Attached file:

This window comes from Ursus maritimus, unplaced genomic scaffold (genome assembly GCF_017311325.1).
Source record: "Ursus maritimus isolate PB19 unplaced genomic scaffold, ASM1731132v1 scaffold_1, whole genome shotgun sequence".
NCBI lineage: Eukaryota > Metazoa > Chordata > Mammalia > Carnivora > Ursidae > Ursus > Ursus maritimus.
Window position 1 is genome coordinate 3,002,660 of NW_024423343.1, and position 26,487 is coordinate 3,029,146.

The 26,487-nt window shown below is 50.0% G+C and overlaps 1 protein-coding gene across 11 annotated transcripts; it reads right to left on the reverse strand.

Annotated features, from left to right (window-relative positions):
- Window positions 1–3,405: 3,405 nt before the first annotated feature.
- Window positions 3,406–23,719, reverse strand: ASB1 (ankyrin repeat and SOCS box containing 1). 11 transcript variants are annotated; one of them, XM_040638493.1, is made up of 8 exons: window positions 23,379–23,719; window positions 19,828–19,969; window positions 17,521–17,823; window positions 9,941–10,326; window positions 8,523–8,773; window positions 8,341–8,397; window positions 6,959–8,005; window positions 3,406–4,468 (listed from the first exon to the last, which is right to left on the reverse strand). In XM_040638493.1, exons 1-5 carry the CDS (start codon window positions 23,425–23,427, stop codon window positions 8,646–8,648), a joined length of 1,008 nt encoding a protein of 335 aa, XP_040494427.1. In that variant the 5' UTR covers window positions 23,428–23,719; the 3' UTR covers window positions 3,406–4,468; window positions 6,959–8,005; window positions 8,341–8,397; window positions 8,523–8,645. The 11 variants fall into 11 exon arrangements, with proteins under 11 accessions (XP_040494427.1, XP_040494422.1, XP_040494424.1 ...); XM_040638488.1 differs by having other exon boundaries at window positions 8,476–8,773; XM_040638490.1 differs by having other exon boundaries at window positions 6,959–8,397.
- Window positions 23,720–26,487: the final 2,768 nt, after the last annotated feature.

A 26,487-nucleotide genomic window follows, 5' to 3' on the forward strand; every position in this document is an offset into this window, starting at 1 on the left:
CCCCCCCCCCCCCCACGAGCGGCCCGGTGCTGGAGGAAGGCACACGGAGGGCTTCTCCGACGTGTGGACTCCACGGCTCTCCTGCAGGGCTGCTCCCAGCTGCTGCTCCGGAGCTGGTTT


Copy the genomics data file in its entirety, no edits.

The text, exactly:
This window comes from Ursus maritimus, unplaced genomic scaffold (genome assembly GCF_017311325.1).
Source record: "Ursus maritimus isolate PB19 unplaced genomic scaffold, ASM1731132v1 scaffold_1, whole genome shotgun sequence".
NCBI lineage: Eukaryota > Metazoa > Chordata > Mammalia > Carnivora > Ursidae > Ursus > Ursus maritimus.
Window position 1 is genome coordinate 3,002,660 of NW_024423343.1, and position 26,487 is coordinate 3,029,146.

The 26,487-nt window shown below is 50.0% G+C and overlaps 1 protein-coding gene across 11 annotated transcripts; it reads right to left on the reverse strand.

Annotated features, from left to right (window-relative positions):
- Window positions 1–3,405: 3,405 nt before the first annotated feature.
- Window positions 3,406–23,719, reverse strand: ASB1 (ankyrin repeat and SOCS box containing 1). 11 transcript variants are annotated; one of them, XM_040638493.1, is made up of 8 exons: window positions 23,379–23,719; window positions 19,828–19,969; window positions 17,521–17,823; window positions 9,941–10,326; window positions 8,523–8,773; window positions 8,341–8,397; window positions 6,959–8,005; window positions 3,406–4,468 (listed from the first exon to the last, which is right to left on the reverse strand). In XM_040638493.1, exons 1-5 carry the CDS (start codon window positions 23,425–23,427, stop codon window positions 8,646–8,648), a joined length of 1,008 nt encoding a protein of 335 aa, XP_040494427.1. In that variant the 5' UTR covers window positions 23,428–23,719; the 3' UTR covers window positions 3,406–4,468; window positions 6,959–8,005; window positions 8,341–8,397; window positions 8,523–8,645. The 11 variants fall into 11 exon arrangements, with proteins under 11 accessions (XP_040494427.1, XP_040494422.1, XP_040494424.1 ...); XM_040638488.1 differs by having other exon boundaries at window positions 8,476–8,773; XM_040638490.1 differs by having other exon boundaries at window positions 6,959–8,397.
- Window positions 23,720–26,487: the final 2,768 nt, after the last annotated feature.

A 26,487-nucleotide genomic window follows, 5' to 3' on the forward strand; every position in this document is an offset into this window, starting at 1 on the left:
CCCCCCCCCCCCCCACGAGCGGCCCGGTGCTGGAGGAAGGCACACGGAGGGCTTCTCCGACGTGTGGACTCCACGGCTCTCCTGCAGGGCTGCTCCCAGCTGCTGCTCCGGAGCTGGTTT